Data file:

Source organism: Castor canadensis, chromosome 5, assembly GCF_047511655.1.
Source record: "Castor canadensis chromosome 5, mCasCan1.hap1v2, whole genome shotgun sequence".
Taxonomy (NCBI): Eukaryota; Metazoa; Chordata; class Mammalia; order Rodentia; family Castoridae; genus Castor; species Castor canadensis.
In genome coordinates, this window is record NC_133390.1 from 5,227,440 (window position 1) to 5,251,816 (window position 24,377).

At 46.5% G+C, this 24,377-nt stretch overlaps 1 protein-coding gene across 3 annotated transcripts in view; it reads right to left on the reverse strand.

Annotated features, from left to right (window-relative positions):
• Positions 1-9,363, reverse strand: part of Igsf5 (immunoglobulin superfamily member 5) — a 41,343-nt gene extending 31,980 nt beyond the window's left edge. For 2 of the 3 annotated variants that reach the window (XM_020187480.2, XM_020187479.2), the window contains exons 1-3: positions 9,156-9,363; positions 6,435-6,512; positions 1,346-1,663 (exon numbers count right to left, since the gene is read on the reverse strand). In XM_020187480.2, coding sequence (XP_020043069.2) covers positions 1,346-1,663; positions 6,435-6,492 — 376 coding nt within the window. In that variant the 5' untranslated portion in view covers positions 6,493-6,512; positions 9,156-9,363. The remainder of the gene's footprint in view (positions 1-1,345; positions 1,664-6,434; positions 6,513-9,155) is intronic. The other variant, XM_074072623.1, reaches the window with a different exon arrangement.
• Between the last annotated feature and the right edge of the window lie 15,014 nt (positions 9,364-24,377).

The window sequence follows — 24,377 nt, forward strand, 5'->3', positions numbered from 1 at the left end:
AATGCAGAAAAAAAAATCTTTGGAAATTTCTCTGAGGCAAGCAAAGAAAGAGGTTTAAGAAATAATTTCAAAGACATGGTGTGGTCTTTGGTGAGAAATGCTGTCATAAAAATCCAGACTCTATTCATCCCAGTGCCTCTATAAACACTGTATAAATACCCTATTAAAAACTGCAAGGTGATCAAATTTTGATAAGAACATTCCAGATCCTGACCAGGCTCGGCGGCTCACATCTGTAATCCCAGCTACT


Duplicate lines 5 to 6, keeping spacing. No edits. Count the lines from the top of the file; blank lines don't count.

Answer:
At 46.5% G+C, this 24,377-nt stretch overlaps 1 protein-coding gene across 3 annotated transcripts in view; it reads right to left on the reverse strand.

Annotated features, from left to right (window-relative positions):